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US merchants expect mobile sales surge, but aren’t prepared for the fraud it may bring study suggests

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A third of businesses, regardless of size, believe that 20% of their revenues will come from mobile by 2014, with smaller merchants expecting more growth in the mobile channel and are as likely to have an app as businesses with turnovers of $50million of above.

So finds the latest study in the US by fraud prevention companies Kount and the Fraud Practice, which goes on to suggest that the retail segments expecting the greatest growth are jewellery, digital goods and gaming.

And key to making this happen, agree the majority if the 400 retailers surveyed in the US, is making it easy and secure for consumers to transact through mobile. But this raises issues with security and fraud, the survey – perhaps unsurprisingly – suggests.

“While retailers are focused on the growth of mobile transactions, the survey results indicate many are unprepared for the fraud that will inevitably follow,” offers Don Bush, vice president of Marketing at Kount, one of the sponsors of the survey. “To fully capture the potential of mobile, retailers need an all-in-one fraud solution that not only minimizes risk but opens up new opportunities for growth. Retailers with comprehensive fraud protection can confidently evolve their business into new channels and meet their customers wherever they are.”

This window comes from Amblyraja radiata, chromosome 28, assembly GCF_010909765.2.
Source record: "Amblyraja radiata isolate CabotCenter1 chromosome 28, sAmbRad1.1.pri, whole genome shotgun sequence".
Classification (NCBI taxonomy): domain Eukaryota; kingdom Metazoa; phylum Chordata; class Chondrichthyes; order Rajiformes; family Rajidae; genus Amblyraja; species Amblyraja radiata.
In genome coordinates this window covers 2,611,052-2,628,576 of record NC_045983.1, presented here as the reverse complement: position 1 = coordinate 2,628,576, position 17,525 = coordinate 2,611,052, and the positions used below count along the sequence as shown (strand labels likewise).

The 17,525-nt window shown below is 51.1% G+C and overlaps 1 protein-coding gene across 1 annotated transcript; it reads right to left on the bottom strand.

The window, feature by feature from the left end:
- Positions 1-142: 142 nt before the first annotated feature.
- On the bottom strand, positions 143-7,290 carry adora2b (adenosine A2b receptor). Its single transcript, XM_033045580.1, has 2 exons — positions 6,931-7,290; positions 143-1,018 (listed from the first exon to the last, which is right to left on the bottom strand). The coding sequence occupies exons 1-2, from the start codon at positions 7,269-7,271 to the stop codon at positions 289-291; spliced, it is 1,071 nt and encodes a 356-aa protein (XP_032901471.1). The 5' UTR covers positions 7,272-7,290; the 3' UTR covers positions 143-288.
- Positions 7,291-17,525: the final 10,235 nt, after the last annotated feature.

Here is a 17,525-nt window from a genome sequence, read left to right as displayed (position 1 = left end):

According to the study, presently 55% of merchants cannot detect whether a transaction originates from a mobile device. While more than half of merchants cannot detect transactions initiated from mobile devices, nearly 60% believe it’s “important” or “very important” to have this capability.

Merchant size impacts which tools it uses currently and which tools it plans to add in the coming year, as 20% of merchants with annual revenues between $10 and $25 million consider managing fraud risk the biggest obstacle while less than 2% of the largest merchants surveyed (many of which have a solution in place) consider this a problem.

“Clearly we’re still in the early phases of a mobile revolution, but this survey reinforces that every retailer believes in the potential and growth of this payment channel,” says Steven Casco, founder and publisher of, the only publication focused entirely on card-not-present payments. “While the approach and adoption level may vary by a retailer’s size and industry, the Mobile Fraud Survey is a great barometer of what’s to come and how retailers need to prepare to operate in a rapidly changing card-not-present environment.

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